Chennai and Tamil Nadu
It’s a pleasure to listen to artistes who know their music. Violin concerts by Nalina Mohan and H.K. Venkatram was thoroughly enjoyable
Photo: Sampath Kumar G.P.
ENGAGING Nalina Mohan’s impeccable credentials as a soloist were reinforced at the performance
Violinist Nalina Mohan’s solo recital was hosted by the Rajamahal Vilas Sangeetha Sabha last weekend in Bangalore, accompanied by C. Cheluvaraju (mridanga) and M.A. Krishna Murthy (ghata). The crisp rendering of the aditala varna in Kanada was indicative of the tenor of the concert, which maintained a lively tempo from beginning to end. “Sakthi Ganapathim” in Nattai raga and rupaka tala by Muthaiah Bhagavathar was suffixed with fluent kalpana swaras.
Amrithavarshini was taken up for a succinct but mellifluous alapana, followed by Deekshithar’s “Anandamrithakarshini” and kalpana swaras which attested to the artistes control over laya.
A more leisurely pace would, however, have enhanced the appeal of the next item, “Ksheerasagara” in Devagandhari. The compact alapana of Kamboji was a fitting prelude to “Kailasanathena” in misra chapu and the ensuing brisk kalpana swaras. Thyagaraja’s “Atukaradani” in Manoranjani was followed by ragam tanam pallavi in Shanmukhapriya, which began with a detailed alapana and a comprehensive tana accentuated by percussion support.
The simple, but elegantly constructed pallavi in adi tala, “Sada nee padame” was first demonstrated vocally by the artiste and appeared to incorporate a number of swarakshara features.
The neraval with the conventional variations in gati and the ragamalika swaras - in Bowli, Valachi and Hindolam - culminated in a vibrant tani avartana that was definitely one of the highlights of the concert.
The concert, which came to a close with “Baro Krishnayya” (ragamalika), “Narayana”(Shuddhadhanyasi) and the tillana in Dhanasri, reinforced Nalina Mohan’s impeccable credentials as a soloist.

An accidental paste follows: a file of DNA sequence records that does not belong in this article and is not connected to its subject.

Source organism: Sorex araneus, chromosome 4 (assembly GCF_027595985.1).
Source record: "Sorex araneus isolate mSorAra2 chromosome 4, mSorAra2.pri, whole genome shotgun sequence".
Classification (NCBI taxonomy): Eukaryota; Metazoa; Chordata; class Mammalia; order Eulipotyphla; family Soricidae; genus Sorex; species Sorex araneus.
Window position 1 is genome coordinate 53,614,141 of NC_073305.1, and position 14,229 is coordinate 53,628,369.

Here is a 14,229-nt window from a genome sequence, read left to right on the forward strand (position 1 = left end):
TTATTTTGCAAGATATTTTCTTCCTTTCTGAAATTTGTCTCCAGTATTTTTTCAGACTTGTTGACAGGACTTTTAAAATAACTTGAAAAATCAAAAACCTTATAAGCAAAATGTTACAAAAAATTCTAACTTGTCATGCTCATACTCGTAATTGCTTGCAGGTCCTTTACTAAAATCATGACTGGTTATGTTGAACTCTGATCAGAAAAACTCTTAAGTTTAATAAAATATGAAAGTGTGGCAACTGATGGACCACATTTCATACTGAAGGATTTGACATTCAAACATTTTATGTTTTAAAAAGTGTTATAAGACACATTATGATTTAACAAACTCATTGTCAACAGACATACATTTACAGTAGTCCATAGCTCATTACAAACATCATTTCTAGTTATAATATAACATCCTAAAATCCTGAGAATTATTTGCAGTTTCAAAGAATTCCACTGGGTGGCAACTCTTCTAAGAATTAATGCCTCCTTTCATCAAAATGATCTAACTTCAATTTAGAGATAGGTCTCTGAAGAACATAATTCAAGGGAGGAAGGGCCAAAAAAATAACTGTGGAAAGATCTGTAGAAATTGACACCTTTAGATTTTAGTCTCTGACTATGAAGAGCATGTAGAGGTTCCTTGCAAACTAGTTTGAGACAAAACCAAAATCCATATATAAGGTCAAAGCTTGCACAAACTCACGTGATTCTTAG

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The Bangalore Gayana Samaja presented an instrumental ensemble comprising H.K.Venkatram (violin), A. Ashwin (veena) and G. Ravikiran (flute), as part of the 40th Music Conference and Birth Centenary of Semmangudi, with percussion by Guruvayur Dorai (mridanga) and Giridhar Udupa (ghata), early this week.
Some perennial favourites were presented during the course of the concert, including the Saveri varnam in adi tala, “Vathapi Ganapathim” in Hamsadhwani and “Teliyaleru” in Dhenuka. The alapana of Anandabhairavi by H.K.Venkatram was brief yet unhurried, followed by Dikshithar’s “Tyagaraja Yogavaibhavam” set to rupaka tala. “Bhogeendrasayinam” in Kunthalavarali raga and khanda chapu tala livened up the proceedings, succeeded by “Jnanamosagarada” in Poorvi Kalyani with alapana notable for G. Ravikiran’s contemplative phrases in the lower register - neraval and kalpana swaras. A. Ashwin’s stage by stage exposition of Todi was marked by deft touches and deep gamakas. “Sreekrishnam” in adi tala ended with several rounds of kalpana swaras and an elaborate tani avartana. Ragam Tanam Pallavi in Keeravani, set to khanda jati triputa tala was remarkable for the sonorous tanam from the veena, followed by the flute and the violin, and the extensive swaras in ragamalika. “Ramamanthrava” in Jaunpuri and the Jinjhoti tillana by Veena Seshanna were the concluding items.
The perfect understanding between individual artistes, who complemented and supported each other during the alapana, neraval and kalpana swaras, and the seamless coalescence of their manodharma, were augmented by the quality of the percussion. At times, however, the enjoyment levels of the audience were diminished by lacunae in the balancing and tonal adjustments of the sound system.
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Chennai and Tamil Nadu